2.50
Hdl Handle:
http://hdl.handle.net/10547/279221
Title:
Visual imaging of invisible hazardous substances using bacterial inspiration
Authors:
Oyekan, John; Gu, Dongbing; Hu, Huosheng
Abstract:
Providing a visual image of a hazardous substance such as nerve gas or nuclear radiation using multiple robotic agents could be very useful particularly when the substance is invisible. Such visual representation could show where the hazardous substance concentration is highest through the deployment of a higher density of robotic agents to that area enabling humans to avoid such areas. We present an algorithm that is capable of doing the aforementioned with very minimal cost when compared with other techniques such as Voronoi partition methods. Using a mathematical proof, we show that the algorithm would always converge to the distribution of a spatial quantity under investigation. The mathematical model of the bacterium as developed by Berg and Brown is used in this paper, and through simulations and physical experiments, we show that a controller based upon the model is capable of being used to visually represent an invisible spatial hazardous substance using simplistic agents with the future possibility of the same algorithm being used to track a rapidly changing spatiotemporal substance. We believe that the algorithm has this potential because of its low communication and computational needs.
Citation:
Oyekan, J.; Gu, D. and Hu, H. (2013) 'Visual Imaging of Invisible Hazardous Substances Using Bacterial Inspiration,' Systems, Man, and Cybernetics: Systems, IEEE Transactions on , 99: pp. 1-11
Journal:
IEEE Transactions on Systems, Man, and Cybernetics: Systems
Issue Date:
2013
URI:
http://hdl.handle.net/10547/279221
DOI:
10.1109/TSMCA.2012.2231410
Additional Links:
http://ieeexplore.ieee.org/lpdocs/epic03/wrapper.htm?arnumber=6425508
Type:
Article
Language:
en
ISSN:
2168-2216; 2168-2232
Appears in Collections:
Centre for Research in Distributed Technologies (CREDIT)

Full metadata record

DC FieldValue Language
dc.contributor.authorOyekan, Johnen_GB
dc.contributor.authorGu, Dongbingen_GB
dc.contributor.authorHu, Huoshengen_GB
dc.date.accessioned2013-04-07T21:38:49Z-
dc.date.available2013-04-07T21:38:49Z-
dc.date.issued2013-
dc.identifier.citationOyekan, J.; Gu, D. and Hu, H. (2013) 'Visual Imaging of Invisible Hazardous Substances Using Bacterial Inspiration,' Systems, Man, and Cybernetics: Systems, IEEE Transactions on , 99: pp. 1-11en_GB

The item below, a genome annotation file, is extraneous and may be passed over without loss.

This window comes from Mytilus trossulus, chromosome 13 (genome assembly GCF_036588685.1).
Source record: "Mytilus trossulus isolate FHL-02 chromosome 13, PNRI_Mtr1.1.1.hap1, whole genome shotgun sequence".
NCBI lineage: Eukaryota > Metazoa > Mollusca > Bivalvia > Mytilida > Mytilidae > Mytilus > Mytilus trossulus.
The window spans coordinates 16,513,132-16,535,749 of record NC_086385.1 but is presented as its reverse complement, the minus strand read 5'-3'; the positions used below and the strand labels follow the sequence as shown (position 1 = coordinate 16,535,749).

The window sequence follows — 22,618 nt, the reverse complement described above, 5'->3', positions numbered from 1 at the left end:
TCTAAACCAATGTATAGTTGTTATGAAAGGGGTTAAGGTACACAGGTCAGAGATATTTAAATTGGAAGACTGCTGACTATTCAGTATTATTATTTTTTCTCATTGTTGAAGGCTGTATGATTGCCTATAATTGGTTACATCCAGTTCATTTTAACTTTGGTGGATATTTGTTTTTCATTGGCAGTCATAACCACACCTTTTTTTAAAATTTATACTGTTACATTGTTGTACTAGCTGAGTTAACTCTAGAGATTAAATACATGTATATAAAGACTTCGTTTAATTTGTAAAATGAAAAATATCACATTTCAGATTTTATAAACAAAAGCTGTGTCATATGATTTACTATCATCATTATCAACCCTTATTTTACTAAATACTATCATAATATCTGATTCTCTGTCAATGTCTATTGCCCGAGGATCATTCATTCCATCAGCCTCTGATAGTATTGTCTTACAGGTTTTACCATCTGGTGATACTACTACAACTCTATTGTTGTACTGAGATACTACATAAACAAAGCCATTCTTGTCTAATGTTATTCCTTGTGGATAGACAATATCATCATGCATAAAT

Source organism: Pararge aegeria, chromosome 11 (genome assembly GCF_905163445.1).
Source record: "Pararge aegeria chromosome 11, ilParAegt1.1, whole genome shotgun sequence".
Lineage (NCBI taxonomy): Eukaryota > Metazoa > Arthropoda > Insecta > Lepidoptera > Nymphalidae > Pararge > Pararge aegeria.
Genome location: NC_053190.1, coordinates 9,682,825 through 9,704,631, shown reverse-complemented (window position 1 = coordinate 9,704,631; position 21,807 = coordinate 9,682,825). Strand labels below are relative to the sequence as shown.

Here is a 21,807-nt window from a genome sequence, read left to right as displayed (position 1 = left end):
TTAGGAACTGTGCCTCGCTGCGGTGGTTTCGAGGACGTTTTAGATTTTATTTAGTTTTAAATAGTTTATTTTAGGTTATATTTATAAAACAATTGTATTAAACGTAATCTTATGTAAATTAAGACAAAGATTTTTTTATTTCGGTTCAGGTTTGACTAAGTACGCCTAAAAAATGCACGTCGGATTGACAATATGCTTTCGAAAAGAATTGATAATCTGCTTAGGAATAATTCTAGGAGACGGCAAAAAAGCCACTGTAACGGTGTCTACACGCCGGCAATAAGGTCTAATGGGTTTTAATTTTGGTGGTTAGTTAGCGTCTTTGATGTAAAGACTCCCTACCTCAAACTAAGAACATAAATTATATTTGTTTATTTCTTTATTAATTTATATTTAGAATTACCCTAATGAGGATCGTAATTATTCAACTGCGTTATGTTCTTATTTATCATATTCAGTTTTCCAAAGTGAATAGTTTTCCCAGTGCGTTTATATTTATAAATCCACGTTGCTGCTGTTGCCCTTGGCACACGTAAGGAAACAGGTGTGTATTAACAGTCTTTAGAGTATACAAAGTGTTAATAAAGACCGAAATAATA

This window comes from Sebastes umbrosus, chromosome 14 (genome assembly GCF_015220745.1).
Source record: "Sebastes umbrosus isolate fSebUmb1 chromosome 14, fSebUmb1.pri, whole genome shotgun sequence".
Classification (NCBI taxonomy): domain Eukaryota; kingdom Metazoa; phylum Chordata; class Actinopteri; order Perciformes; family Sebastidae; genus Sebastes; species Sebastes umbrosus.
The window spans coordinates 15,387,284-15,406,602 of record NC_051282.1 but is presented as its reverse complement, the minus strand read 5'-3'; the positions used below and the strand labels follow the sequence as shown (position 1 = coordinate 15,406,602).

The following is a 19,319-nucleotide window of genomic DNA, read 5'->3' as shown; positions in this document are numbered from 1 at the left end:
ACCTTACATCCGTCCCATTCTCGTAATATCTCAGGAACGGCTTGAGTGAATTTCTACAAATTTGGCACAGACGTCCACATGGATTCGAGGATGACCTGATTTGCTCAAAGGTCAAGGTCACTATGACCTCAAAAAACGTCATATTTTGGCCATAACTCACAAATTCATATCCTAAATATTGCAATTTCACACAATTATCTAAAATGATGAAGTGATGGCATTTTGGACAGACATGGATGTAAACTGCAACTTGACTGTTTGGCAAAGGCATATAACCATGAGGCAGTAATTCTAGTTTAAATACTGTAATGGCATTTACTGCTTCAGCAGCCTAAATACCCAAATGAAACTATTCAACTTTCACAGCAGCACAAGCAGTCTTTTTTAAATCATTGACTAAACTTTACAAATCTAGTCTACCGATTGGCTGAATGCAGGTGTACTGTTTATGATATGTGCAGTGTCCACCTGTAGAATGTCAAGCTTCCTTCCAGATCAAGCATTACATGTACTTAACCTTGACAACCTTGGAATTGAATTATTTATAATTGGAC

dc.identifier.issn2168-2216-
dc.identifier.issn2168-2232-
dc.identifier.doi10.1109/TSMCA.2012.2231410-
dc.identifier.urihttp://hdl.handle.net/10547/279221-
dc.description.abstractProviding a visual image of a hazardous substance such as nerve gas or nuclear radiation using multiple robotic agents could be very useful particularly when the substance is invisible. Such visual representation could show where the hazardous substance concentration is highest through the deployment of a higher density of robotic agents to that area enabling humans to avoid such areas. We present an algorithm that is capable of doing the aforementioned with very minimal cost when compared with other techniques such as Voronoi partition methods. Using a mathematical proof, we show that the algorithm would always converge to the distribution of a spatial quantity under investigation. The mathematical model of the bacterium as developed by Berg and Brown is used in this paper, and through simulations and physical experiments, we show that a controller based upon the model is capable of being used to visually represent an invisible spatial hazardous substance using simplistic agents with the future possibility of the same algorithm being used to track a rapidly changing spatiotemporal substance. We believe that the algorithm has this potential because of its low communication and computational needs.en_GB
dc.language.isoenen
dc.relation.urlhttp://ieeexplore.ieee.org/lpdocs/epic03/wrapper.htm?arnumber=6425508en_GB
dc.rightsArchived with thanks to IEEE Transactions on Systems, Man, and Cybernetics: Systemsen_GB
dc.subjectbacterium-inspired algorithmen_GB
dc.subjectenvironmental monitoringen_GB
dc.titleVisual imaging of invisible hazardous substances using bacterial inspirationen
dc.typeArticleen
dc.identifier.journalIEEE Transactions on Systems, Man, and Cybernetics: Systemsen_GB
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